In “Sonny’s Blues” by James Baldwin, we learn about two brothers, Sonny, and his older brother, the narrator. This story is as much about the narrator as it is about Sonny. Despite the fact that each takes separate paths in life, both still go through an immense amount of suffering. While the unconditional love this family revives plays a vital role in their success as individuals, at the end of the day, it is the individual who will choose his own destiny. They are each able to rise above the trials and tribulations that have become socially acceptable in the community they have grown up in. Even though ultimately it is the individual that decides his own fate, this story is about the struggles two brothers go through in life, both individually and together. They rise above being victims of their environment and recapture the unconditional love that their family offers them to help reclaim the strength within to succeed as individuals.
Both of these brothers suffer in spite of the separate paths they take in life. These roads are very different. The narrator sticks to service before self by first serving in the military and then coming home to be a teacher in Harlem, meanwhile, Sonny begins skipping out on school to hangout with less than desirable influences and eventually finds himself locked up in prison after getting caught up in a drug bust. The narrator distances himself emotionally from his brother and the people of Harlem. He loves his brother but is very critical of Sonny’s life and decisions. Shortly after he learns of his brothers fate following a drug bust, the narrator talks to a friend of Sonny’s and asks why Sonny wants to die. “He don’t want to die. He wants to live. Don’t nobody want to die, ever.” (503) It has not clicked at this point that this is merely his brothers suffering as he struggles to try and follow his dream into music. The brothers’ drift apart further after Sonny goes to prison, and it is the...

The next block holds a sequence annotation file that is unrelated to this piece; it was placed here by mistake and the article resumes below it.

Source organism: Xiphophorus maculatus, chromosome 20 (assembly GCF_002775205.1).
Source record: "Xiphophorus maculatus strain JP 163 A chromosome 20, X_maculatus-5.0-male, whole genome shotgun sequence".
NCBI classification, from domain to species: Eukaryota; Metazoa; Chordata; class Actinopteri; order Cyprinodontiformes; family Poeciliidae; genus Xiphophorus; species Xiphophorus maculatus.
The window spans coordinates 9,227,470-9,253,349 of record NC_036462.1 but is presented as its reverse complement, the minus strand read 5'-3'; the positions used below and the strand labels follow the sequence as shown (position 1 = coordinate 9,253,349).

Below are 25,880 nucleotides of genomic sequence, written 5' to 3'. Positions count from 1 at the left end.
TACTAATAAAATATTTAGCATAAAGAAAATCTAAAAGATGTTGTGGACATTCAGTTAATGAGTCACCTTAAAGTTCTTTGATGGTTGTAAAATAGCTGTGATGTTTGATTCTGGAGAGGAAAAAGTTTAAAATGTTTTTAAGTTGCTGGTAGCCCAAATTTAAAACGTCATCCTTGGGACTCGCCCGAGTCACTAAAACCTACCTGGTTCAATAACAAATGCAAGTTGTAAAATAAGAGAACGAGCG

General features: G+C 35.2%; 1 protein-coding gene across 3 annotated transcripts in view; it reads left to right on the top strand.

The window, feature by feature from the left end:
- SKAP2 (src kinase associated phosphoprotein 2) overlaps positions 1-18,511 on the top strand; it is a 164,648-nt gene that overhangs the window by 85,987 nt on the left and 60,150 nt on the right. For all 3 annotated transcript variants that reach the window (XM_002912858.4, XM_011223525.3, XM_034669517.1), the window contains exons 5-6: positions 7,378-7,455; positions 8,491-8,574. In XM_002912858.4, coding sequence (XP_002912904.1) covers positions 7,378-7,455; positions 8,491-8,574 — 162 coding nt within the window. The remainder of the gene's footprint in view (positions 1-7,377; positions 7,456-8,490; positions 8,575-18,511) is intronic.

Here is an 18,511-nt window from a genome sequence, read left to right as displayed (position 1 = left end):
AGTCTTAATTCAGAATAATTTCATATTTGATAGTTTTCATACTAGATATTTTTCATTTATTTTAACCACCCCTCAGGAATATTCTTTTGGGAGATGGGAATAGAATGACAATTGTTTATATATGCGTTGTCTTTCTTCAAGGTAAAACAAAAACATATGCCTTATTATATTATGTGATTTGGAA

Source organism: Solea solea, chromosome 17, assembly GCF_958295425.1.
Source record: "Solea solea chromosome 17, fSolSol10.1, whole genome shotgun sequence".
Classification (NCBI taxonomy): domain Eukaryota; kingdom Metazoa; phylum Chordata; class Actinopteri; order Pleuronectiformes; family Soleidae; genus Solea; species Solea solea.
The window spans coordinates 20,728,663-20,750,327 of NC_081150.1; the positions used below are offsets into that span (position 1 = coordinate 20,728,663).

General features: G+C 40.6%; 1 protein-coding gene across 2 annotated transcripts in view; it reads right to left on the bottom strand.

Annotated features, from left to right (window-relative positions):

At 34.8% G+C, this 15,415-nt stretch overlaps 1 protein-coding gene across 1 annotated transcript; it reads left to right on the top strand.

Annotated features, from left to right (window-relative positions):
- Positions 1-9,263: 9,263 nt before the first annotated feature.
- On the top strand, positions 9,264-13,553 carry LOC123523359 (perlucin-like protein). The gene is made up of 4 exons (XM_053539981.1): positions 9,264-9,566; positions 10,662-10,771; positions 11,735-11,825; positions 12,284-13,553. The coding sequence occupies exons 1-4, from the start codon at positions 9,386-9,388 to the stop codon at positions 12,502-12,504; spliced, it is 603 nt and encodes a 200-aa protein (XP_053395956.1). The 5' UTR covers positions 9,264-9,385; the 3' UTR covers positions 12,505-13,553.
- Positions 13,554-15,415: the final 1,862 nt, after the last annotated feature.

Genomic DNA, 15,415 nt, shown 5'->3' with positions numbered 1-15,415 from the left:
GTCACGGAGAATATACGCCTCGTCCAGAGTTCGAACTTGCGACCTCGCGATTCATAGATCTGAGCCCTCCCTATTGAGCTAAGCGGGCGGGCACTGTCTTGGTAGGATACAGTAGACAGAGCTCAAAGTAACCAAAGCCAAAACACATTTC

Cited: Baldwin, James. "Sonny 's Blues." Literature Craft and Voice. Vol 1. Delbanco, Nicholas, and Cheuse, Alan. New York: McGraw Hill. 2010. 501-516.
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